SELF-HEALING - half the time the tried-and-true power cycling of the device in question solves the problem. If the admin understands the system and knows that the server will occasionally require rebooting, why wake him up at 2am? The monitoring solution should be able to automatically execute self-healing actions like this based on preset conditions. This makes the difference between a 2AM call and a note in the admin's inbox when he gets in the next morning.

PROACTIVE ALERTS - if the user notices the network is down you're already losing money and gaining ill-will. A good monitoring tool will let you know when failures are about to happen and alert you before they start impacting your users.

And finally, as one additional last thought, it's nice to have a monitoring tool that will alert the entire IT team via something like Slack in case the admin in question is unable to respond in a timely manner.

2018-07-30 19:36:43 UTC30 July 18

Updated product (or one that continues to get regular updates), ease of use, and aesthetically pleasing.

2018-07-30 16:34:57 UTC30 July 18
Real User

IMO I like to engage the app/system/service owners and ask them what they want to see monitored. The experts are usually going to be those who built the service you are monitoring. Since an engineer is going to get the call at 2 AM when the alarm you set up trips, its important to work close with them also so you can iron out what is a good threshold for the warning and then alarm. Engage the NOC and see if there is 1st level support they can do to avoid that 2 AM call. I stick with a default base template constructed by the OS vendor's recommendations and then we tweak it to be more accurate for our environment. Server / OS monitoring is pretty standard across the board, I find its the application / service monitoring that takes a lot more thought. In the end the one question that usually wraps up the meeting. When do you want me to wake you up at 2 AM? What condition on the system warrants this call? When do you want me to send an automatic email for awareness? When do you want a ticket and email only? Every organization will have their own method for monitoring and it should be an ever growing and evolving process. Every outage should have an RCA and the monitors should be reviewed. Did we know this was coming? Could we have alerted sooner and avoided user impact? How should we monitor going forward.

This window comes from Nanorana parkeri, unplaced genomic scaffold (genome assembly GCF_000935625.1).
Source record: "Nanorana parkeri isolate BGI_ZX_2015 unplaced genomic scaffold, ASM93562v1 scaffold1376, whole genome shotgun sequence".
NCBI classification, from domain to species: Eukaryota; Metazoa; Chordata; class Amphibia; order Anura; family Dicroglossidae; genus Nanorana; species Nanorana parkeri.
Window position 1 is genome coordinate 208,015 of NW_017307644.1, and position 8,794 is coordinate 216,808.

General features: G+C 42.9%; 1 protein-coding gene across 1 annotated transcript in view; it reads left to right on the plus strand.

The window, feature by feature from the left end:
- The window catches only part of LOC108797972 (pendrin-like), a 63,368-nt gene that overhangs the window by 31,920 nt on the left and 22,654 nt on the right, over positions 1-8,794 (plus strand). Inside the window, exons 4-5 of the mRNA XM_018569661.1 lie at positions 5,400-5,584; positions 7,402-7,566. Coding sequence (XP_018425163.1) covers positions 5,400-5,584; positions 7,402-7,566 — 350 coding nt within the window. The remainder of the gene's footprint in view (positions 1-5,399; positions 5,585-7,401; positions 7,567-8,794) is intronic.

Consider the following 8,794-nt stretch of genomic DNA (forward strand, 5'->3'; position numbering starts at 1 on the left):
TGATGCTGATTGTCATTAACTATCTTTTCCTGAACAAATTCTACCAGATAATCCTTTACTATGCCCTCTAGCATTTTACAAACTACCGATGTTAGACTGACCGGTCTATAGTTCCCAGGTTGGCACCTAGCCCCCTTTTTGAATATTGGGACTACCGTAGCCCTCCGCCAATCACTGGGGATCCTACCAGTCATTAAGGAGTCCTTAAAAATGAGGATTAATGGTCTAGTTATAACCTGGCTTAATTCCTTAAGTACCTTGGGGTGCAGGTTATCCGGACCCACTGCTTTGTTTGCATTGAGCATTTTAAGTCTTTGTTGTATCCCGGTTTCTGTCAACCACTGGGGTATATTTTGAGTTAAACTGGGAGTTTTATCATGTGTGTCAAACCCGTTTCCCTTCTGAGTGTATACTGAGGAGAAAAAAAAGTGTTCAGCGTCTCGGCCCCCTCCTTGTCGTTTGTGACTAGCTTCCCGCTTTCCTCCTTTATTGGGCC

2018-07-30 14:19:03 UTC30 July 18

Our servers are so different in terms of monitoring protocols! Some of them support SNMP, some SSH, some neither, so you need to install some kind of agent. And for all of them we need to monitor CPU Load, Memory Usage, Disk Usage, Bandwidth, Cloud Services, Web Page/Site Responsiveness, VoIP, SQL,SSH, FTP, HTTP/HTTPS... We tried several tools including the described ones. But finally we found CloudView NMS http://www.cloudviewnms.com which actually had the set of features we needed out of box. It is universal and combines both network and server monitoring.

2018-09-25 19:09:45 UTC25 September 18

1. Learning Curve. If low, various monitoring users can themselves build fine tune the monitoring, making you as less of bottle neck.
2. API integration capabilities, specifically with ticketing tool along with telegram or other such tool and for report generation.
3. Quality of Support for the tool. If there are issues how quickly can it be resolved. Since you are monitoring the environment your down time is supposed to be in minutes not in hours/days.
4. Automation capabilities. For devops automated provisioning and decommissioning and auto-correction (self-healing).

I wouldn't stress about proactive alerts as those are very very basic capabilities and should exist by default in any monitoring tool.

Would recommend Zabbix, Grafana, Ansible to get started with.

2018-07-31 04:30:17 UTC31 July 18

I think the most important are:
Processor Utilization
Memory Utilization
Disk Utilization

2018-07-31 02:28:16 UTC31 July 18
Real User

The most important is the trending and also allow multiple ways of alerting:

A. Paging
B. Case
C. Mail

2018-07-30 17:12:07 UTC30 July 18